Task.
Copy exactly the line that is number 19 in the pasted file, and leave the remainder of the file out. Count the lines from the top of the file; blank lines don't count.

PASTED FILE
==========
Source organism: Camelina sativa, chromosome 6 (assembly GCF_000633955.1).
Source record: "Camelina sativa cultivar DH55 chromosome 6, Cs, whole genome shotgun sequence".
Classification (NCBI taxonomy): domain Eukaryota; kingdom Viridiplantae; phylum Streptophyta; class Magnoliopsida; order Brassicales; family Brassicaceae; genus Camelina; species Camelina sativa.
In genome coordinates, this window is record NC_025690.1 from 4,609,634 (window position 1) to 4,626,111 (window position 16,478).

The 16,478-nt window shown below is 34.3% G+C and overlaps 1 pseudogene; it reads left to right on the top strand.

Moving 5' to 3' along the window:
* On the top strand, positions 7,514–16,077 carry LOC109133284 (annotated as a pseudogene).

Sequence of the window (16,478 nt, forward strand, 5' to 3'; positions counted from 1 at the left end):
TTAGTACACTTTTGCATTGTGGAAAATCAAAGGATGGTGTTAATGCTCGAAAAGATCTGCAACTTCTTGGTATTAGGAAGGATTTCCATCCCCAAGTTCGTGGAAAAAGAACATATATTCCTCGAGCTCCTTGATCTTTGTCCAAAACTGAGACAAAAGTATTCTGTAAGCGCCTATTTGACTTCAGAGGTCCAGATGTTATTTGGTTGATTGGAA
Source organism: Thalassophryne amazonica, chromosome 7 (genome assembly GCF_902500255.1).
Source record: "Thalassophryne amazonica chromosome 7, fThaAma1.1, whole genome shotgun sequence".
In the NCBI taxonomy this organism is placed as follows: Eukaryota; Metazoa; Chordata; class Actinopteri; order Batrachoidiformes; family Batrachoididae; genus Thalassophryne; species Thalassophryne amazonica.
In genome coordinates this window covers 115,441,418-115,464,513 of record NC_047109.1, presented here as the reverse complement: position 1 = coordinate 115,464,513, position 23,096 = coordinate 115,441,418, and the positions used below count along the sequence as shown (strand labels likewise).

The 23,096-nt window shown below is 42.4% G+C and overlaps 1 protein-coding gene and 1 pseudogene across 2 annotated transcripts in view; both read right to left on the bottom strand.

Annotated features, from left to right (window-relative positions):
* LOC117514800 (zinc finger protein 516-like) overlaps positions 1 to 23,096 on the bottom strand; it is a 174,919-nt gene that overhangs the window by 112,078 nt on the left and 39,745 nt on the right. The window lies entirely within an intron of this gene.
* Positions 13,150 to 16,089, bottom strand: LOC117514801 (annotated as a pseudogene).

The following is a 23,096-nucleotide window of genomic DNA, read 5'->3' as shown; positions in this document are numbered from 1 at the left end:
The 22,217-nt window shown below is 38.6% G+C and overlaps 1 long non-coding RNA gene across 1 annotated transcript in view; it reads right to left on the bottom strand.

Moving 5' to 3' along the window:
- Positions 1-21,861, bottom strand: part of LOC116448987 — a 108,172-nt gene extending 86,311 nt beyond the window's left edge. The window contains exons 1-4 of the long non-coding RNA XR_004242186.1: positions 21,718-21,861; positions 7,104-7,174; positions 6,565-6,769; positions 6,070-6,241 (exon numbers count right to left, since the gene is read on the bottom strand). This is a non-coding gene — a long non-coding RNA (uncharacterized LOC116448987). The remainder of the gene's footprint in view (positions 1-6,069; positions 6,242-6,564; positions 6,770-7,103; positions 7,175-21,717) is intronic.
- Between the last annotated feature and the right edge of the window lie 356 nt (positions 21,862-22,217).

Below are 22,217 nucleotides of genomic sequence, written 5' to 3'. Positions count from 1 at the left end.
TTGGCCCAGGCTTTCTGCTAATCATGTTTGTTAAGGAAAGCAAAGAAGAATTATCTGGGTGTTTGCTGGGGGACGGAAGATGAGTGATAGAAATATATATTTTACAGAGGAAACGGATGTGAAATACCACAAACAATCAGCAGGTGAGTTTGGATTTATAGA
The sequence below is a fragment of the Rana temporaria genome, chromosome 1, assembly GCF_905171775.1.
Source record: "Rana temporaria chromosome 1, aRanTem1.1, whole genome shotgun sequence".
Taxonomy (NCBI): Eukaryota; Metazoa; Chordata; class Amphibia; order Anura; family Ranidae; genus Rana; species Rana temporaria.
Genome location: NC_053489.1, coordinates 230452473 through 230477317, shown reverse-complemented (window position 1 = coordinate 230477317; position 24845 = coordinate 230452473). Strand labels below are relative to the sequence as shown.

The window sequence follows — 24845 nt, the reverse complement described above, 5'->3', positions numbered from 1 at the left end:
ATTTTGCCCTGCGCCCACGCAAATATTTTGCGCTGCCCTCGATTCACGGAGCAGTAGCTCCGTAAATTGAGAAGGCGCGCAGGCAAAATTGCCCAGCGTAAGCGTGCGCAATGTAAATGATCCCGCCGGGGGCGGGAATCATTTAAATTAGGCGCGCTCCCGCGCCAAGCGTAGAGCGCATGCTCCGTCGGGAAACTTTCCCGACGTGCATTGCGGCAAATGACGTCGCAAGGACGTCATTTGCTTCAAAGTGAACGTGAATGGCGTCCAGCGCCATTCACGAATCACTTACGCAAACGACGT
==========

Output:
The 22,217-nt window shown below is 38.6% G+C and overlaps 1 long non-coding RNA gene across 1 annotated transcript in view; it reads right to left on the bottom strand.